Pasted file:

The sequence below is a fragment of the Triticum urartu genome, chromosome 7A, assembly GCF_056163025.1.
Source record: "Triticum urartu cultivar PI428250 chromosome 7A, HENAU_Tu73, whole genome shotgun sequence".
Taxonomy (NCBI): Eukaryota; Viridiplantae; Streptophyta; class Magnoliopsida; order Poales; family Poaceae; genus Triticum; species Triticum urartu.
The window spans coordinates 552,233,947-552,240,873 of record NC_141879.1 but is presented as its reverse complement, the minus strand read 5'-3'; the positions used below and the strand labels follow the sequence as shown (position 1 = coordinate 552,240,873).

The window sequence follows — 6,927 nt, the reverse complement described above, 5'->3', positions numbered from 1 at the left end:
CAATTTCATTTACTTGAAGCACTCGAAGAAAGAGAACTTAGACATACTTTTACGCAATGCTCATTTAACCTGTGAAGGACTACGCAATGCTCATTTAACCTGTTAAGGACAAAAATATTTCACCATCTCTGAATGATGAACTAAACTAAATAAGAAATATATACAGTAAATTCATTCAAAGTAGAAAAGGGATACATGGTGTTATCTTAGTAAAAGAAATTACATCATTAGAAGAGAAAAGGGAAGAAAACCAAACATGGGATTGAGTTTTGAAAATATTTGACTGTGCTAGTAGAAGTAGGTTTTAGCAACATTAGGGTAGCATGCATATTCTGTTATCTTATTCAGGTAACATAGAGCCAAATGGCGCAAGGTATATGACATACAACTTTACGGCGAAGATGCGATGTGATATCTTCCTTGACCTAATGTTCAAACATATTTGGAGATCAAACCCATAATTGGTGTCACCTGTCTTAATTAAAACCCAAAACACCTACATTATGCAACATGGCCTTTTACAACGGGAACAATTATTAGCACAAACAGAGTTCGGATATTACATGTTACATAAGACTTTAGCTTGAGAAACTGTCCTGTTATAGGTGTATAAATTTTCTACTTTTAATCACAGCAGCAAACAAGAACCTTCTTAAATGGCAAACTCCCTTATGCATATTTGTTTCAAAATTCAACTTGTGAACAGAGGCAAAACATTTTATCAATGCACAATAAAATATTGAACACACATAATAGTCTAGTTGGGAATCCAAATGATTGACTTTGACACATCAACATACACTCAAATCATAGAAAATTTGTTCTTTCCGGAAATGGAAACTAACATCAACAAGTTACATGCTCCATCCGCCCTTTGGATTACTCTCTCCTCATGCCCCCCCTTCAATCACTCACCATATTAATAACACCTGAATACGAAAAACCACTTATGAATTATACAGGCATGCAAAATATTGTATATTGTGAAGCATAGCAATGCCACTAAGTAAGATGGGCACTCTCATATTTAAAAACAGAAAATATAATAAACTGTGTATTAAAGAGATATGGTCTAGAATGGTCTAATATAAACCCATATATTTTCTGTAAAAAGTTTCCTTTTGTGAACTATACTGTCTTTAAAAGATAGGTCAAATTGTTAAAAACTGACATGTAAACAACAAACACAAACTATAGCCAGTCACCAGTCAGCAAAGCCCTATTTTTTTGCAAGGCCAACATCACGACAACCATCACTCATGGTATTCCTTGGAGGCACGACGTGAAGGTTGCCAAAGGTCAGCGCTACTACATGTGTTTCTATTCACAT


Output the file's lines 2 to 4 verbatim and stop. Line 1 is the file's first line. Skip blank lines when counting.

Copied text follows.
Source record: "Triticum urartu cultivar PI428250 chromosome 7A, HENAU_Tu73, whole genome shotgun sequence".
Taxonomy (NCBI): Eukaryota; Viridiplantae; Streptophyta; class Magnoliopsida; order Poales; family Poaceae; genus Triticum; species Triticum urartu.
The window spans coordinates 552,233,947-552,240,873 of record NC_141879.1 but is presented as its reverse complement, the minus strand read 5'-3'; the positions used below and the strand labels follow the sequence as shown (position 1 = coordinate 552,240,873).